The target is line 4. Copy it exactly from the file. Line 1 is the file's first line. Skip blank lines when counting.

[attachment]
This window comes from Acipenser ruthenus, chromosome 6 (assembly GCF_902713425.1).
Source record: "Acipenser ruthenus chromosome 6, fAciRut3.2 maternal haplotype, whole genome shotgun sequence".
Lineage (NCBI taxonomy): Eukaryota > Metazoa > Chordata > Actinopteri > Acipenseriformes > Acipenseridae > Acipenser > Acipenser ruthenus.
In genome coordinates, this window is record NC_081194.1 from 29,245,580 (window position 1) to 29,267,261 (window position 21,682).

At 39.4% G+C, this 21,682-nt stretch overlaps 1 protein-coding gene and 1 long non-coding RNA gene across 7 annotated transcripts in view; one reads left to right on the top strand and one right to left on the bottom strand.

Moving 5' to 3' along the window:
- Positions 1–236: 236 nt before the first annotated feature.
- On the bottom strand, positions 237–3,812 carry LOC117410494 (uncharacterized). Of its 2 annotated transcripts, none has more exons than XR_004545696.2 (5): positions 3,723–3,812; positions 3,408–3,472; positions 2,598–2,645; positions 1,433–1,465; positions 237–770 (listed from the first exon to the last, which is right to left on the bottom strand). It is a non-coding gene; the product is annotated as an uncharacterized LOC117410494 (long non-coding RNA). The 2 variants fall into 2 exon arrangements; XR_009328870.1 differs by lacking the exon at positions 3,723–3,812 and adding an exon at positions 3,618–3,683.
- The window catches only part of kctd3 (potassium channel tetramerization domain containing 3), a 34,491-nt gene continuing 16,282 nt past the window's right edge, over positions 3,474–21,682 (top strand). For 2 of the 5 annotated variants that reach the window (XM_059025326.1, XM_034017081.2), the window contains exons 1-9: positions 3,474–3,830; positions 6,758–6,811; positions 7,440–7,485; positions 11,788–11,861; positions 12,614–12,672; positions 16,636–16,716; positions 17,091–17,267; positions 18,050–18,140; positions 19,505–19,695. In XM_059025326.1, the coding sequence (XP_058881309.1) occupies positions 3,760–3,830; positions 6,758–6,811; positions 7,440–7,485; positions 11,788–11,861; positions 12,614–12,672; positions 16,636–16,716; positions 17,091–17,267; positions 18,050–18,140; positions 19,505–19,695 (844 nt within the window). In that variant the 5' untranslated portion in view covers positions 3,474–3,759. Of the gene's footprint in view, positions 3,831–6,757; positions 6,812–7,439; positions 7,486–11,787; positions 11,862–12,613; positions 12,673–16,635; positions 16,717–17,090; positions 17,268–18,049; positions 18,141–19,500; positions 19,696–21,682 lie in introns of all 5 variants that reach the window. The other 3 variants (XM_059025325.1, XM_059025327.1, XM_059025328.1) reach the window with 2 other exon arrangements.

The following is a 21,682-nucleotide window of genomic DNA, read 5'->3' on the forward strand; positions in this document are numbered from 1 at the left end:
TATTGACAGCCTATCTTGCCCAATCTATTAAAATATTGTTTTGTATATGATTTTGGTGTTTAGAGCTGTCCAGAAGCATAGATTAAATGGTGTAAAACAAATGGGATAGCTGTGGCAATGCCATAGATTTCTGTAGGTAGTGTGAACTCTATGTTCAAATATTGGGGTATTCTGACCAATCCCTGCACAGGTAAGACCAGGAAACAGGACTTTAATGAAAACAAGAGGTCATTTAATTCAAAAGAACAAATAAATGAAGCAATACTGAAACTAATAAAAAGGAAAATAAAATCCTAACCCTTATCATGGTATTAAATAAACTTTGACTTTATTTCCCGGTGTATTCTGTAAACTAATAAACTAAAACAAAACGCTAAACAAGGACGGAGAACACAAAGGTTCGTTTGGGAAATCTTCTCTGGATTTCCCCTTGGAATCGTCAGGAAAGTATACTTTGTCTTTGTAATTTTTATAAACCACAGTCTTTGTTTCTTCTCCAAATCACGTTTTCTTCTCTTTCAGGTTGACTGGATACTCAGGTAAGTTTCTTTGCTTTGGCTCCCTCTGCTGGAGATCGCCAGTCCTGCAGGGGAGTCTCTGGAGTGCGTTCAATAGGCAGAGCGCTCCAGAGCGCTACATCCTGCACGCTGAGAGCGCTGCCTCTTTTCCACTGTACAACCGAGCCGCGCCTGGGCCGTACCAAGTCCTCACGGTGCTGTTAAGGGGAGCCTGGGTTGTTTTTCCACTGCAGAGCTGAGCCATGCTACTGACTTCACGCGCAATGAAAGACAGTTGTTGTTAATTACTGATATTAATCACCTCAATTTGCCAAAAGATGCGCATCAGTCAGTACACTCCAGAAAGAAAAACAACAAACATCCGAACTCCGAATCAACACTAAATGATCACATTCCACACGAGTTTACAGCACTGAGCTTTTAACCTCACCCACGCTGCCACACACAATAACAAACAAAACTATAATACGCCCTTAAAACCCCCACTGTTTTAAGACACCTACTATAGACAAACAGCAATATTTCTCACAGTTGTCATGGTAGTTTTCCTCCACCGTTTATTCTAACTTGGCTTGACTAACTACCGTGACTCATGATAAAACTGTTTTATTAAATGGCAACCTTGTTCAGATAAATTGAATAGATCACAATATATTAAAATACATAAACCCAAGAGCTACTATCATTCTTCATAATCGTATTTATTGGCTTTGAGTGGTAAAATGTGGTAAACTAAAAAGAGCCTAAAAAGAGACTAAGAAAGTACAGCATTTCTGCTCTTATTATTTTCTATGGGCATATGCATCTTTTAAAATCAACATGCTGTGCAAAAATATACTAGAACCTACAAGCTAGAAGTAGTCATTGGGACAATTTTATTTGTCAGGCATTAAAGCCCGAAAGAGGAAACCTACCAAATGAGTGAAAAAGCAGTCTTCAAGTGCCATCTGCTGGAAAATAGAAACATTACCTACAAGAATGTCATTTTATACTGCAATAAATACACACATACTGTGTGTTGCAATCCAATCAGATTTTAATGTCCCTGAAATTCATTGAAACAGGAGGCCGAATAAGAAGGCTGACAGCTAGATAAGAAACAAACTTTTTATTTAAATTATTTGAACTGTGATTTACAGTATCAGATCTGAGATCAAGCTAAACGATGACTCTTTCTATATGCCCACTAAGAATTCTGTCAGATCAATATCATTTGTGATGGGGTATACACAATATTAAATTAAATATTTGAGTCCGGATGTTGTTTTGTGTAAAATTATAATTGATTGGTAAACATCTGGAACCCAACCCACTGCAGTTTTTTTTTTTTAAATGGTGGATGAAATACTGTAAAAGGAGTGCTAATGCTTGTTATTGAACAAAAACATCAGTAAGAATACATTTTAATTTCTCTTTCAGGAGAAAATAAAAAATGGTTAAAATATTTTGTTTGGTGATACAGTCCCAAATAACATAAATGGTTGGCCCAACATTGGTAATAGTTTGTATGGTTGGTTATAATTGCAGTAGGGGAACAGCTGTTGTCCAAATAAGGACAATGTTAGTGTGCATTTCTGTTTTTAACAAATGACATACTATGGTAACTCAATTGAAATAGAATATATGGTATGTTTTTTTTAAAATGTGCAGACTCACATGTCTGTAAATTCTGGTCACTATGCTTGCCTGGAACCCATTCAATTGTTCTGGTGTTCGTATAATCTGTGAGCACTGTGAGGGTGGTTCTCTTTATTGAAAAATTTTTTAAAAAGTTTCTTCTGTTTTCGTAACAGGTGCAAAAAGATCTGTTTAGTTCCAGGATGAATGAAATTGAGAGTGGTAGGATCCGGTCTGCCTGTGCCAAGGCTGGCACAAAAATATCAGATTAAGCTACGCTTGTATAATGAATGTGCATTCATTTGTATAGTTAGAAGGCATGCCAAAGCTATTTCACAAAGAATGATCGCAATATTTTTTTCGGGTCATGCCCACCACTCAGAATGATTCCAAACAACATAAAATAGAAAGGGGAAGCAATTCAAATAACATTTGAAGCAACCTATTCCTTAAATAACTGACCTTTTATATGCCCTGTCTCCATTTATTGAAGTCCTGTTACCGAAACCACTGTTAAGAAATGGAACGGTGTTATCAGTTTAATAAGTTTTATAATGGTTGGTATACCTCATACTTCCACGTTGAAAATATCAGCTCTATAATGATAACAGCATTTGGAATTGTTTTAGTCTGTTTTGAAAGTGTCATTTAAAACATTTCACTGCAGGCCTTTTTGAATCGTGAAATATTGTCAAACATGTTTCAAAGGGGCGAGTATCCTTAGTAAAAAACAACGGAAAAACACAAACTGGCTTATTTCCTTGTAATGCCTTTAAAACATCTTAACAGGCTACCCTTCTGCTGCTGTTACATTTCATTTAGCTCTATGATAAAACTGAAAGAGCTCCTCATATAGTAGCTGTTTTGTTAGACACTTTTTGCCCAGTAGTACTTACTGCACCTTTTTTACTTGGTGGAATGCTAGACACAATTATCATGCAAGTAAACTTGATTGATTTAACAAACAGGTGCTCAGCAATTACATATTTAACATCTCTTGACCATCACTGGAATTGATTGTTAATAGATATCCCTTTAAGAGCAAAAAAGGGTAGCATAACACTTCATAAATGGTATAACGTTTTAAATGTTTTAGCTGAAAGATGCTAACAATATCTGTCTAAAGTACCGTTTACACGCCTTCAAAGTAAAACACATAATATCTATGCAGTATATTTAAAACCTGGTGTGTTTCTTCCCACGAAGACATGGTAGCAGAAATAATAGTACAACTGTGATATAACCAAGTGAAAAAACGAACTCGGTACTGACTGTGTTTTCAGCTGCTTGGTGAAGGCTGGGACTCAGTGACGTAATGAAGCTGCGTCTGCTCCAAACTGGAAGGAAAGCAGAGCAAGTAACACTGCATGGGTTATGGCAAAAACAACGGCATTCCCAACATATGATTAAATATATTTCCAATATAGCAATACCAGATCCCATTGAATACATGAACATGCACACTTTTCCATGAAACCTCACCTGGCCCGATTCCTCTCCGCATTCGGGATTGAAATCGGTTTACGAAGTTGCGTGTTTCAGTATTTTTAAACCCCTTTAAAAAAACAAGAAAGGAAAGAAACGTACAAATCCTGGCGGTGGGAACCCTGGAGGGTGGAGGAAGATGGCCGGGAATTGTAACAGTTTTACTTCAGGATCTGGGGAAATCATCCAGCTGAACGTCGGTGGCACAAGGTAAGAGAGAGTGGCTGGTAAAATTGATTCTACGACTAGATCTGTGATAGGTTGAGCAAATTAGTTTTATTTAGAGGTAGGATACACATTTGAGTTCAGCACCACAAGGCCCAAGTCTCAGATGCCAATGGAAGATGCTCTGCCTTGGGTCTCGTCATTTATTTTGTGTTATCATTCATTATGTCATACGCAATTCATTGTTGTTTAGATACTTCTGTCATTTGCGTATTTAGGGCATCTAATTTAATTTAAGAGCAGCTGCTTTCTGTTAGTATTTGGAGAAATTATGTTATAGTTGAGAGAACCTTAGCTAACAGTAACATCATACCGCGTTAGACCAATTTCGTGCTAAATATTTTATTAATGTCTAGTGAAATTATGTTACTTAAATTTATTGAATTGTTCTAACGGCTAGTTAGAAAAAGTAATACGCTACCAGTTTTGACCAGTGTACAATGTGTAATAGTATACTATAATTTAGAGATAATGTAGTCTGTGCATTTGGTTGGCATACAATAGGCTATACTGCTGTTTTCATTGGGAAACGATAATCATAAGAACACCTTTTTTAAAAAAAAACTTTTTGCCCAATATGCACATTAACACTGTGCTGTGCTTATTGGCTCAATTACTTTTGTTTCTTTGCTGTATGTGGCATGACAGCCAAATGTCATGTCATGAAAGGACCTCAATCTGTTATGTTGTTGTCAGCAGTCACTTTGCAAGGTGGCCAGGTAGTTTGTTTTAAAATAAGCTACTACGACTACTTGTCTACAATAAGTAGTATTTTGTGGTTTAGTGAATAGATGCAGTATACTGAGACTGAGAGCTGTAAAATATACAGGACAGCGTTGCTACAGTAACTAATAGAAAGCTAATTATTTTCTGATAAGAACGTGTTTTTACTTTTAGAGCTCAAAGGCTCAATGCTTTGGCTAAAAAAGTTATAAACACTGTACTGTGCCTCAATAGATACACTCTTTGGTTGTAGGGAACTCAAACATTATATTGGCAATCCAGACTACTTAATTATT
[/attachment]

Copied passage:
In genome coordinates, this window is record NC_081194.1 from 29,245,580 (window position 1) to 29,267,261 (window position 21,682).